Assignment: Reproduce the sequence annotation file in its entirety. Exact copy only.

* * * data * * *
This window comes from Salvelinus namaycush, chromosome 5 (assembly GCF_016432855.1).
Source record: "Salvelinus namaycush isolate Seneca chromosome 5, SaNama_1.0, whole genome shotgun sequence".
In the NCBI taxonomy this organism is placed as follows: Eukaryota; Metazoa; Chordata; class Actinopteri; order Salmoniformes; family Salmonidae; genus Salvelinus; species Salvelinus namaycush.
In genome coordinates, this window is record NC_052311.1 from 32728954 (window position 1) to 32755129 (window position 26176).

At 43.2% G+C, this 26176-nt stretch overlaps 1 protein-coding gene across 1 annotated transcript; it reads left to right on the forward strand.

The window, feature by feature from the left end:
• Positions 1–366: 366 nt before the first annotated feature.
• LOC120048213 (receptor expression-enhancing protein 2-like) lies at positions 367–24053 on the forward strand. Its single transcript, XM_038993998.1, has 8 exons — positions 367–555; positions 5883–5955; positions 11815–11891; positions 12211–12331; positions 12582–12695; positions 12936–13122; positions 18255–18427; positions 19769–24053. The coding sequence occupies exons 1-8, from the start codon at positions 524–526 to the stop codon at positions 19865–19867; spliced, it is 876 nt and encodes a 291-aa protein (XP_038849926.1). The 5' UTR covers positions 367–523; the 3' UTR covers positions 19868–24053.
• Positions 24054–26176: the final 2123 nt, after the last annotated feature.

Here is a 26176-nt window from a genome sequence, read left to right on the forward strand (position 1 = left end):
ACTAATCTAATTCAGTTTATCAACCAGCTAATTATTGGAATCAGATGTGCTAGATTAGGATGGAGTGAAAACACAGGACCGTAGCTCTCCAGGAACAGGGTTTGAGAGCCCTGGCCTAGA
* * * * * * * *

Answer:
This window comes from Salvelinus namaycush, chromosome 5 (assembly GCF_016432855.1).
Source record: "Salvelinus namaycush isolate Seneca chromosome 5, SaNama_1.0, whole genome shotgun sequence".
In the NCBI taxonomy this organism is placed as follows: Eukaryota; Metazoa; Chordata; class Actinopteri; order Salmoniformes; family Salmonidae; genus Salvelinus; species Salvelinus namaycush.
In genome coordinates, this window is record NC_052311.1 from 32728954 (window position 1) to 32755129 (window position 26176).

At 43.2% G+C, this 26176-nt stretch overlaps 1 protein-coding gene across 1 annotated transcript; it reads left to right on the forward strand.

The window, feature by feature from the left end:
• Positions 1–366: 366 nt before the first annotated feature.
• LOC120048213 (receptor expression-enhancing protein 2-like) lies at positions 367–24053 on the forward strand. Its single transcript, XM_038993998.1, has 8 exons — positions 367–555; positions 5883–5955; positions 11815–11891; positions 12211–12331; positions 12582–12695; positions 12936–13122; positions 18255–18427; positions 19769–24053. The coding sequence occupies exons 1-8, from the start codon at positions 524–526 to the stop codon at positions 19865–19867; spliced, it is 876 nt and encodes a 291-aa protein (XP_038849926.1). The 5' UTR covers positions 367–523; the 3' UTR covers positions 19868–24053.
• Positions 24054–26176: the final 2123 nt, after the last annotated feature.

Here is a 26176-nt window from a genome sequence, read left to right on the forward strand (position 1 = left end):
ACTAATCTAATTCAGTTTATCAACCAGCTAATTATTGGAATCAGATGTGCTAGATTAGGATGGAGTGAAAACACAGGACCGTAGCTCTCCAGGAACAGGGTTTGAGAGCCCTGGCCTAGA